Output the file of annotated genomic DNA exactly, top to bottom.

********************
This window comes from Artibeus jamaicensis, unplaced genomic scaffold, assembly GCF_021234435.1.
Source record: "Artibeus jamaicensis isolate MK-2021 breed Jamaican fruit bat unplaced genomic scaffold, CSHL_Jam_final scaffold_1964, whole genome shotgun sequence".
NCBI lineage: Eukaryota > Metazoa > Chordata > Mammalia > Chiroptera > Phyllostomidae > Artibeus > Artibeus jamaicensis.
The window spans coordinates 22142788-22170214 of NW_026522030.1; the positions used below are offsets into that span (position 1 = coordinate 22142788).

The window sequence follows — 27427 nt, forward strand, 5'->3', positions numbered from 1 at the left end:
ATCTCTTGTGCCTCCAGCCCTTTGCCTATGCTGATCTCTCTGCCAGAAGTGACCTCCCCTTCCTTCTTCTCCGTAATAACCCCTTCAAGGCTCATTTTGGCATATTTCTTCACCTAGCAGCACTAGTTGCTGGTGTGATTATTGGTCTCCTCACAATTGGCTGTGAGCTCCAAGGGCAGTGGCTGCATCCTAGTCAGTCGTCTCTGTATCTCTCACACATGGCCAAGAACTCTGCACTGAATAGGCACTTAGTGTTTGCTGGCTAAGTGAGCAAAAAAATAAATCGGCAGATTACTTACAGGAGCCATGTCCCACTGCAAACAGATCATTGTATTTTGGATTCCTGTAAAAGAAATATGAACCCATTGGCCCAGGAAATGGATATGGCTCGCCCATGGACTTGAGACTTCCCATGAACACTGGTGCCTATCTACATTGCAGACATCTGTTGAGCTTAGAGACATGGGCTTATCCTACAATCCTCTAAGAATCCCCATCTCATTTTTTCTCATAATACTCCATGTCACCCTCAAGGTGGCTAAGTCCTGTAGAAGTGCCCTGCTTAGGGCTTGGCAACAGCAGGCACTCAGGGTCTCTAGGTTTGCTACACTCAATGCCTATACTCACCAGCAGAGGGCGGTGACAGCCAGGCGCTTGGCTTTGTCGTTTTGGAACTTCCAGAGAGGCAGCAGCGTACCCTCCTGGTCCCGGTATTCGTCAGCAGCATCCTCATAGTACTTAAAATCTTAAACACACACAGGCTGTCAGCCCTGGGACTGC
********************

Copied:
This window comes from Artibeus jamaicensis, unplaced genomic scaffold, assembly GCF_021234435.1.
Source record: "Artibeus jamaicensis isolate MK-2021 breed Jamaican fruit bat unplaced genomic scaffold, CSHL_Jam_final scaffold_1964, whole genome shotgun sequence".
NCBI lineage: Eukaryota > Metazoa > Chordata > Mammalia > Chiroptera > Phyllostomidae > Artibeus > Artibeus jamaicensis.
The window spans coordinates 22142788-22170214 of NW_026522030.1; the positions used below are offsets into that span (position 1 = coordinate 22142788).

The window sequence follows — 27427 nt, forward strand, 5'->3', positions numbered from 1 at the left end:
ATCTCTTGTGCCTCCAGCCCTTTGCCTATGCTGATCTCTCTGCCAGAAGTGACCTCCCCTTCCTTCTTCTCCGTAATAACCCCTTCAAGGCTCATTTTGGCATATTTCTTCACCTAGCAGCACTAGTTGCTGGTGTGATTATTGGTCTCCTCACAATTGGCTGTGAGCTCCAAGGGCAGTGGCTGCATCCTAGTCAGTCGTCTCTGTATCTCTCACACATGGCCAAGAACTCTGCACTGAATAGGCACTTAGTGTTTGCTGGCTAAGTGAGCAAAAAAATAAATCGGCAGATTACTTACAGGAGCCATGTCCCACTGCAAACAGATCATTGTATTTTGGATTCCTGTAAAAGAAATATGAACCCATTGGCCCAGGAAATGGATATGGCTCGCCCATGGACTTGAGACTTCCCATGAACACTGGTGCCTATCTACATTGCAGACATCTGTTGAGCTTAGAGACATGGGCTTATCCTACAATCCTCTAAGAATCCCCATCTCATTTTTTCTCATAATACTCCATGTCACCCTCAAGGTGGCTAAGTCCTGTAGAAGTGCCCTGCTTAGGGCTTGGCAACAGCAGGCACTCAGGGTCTCTAGGTTTGCTACACTCAATGCCTATACTCACCAGCAGAGGGCGGTGACAGCCAGGCGCTTGGCTTTGTCGTTTTGGAACTTCCAGAGAGGCAGCAGCGTACCCTCCTGGTCCCGGTATTCGTCAGCAGCATCCTCATAGTACTTAAAATCTTAAACACACACAGGCTGTCAGCCCTGGGACTGC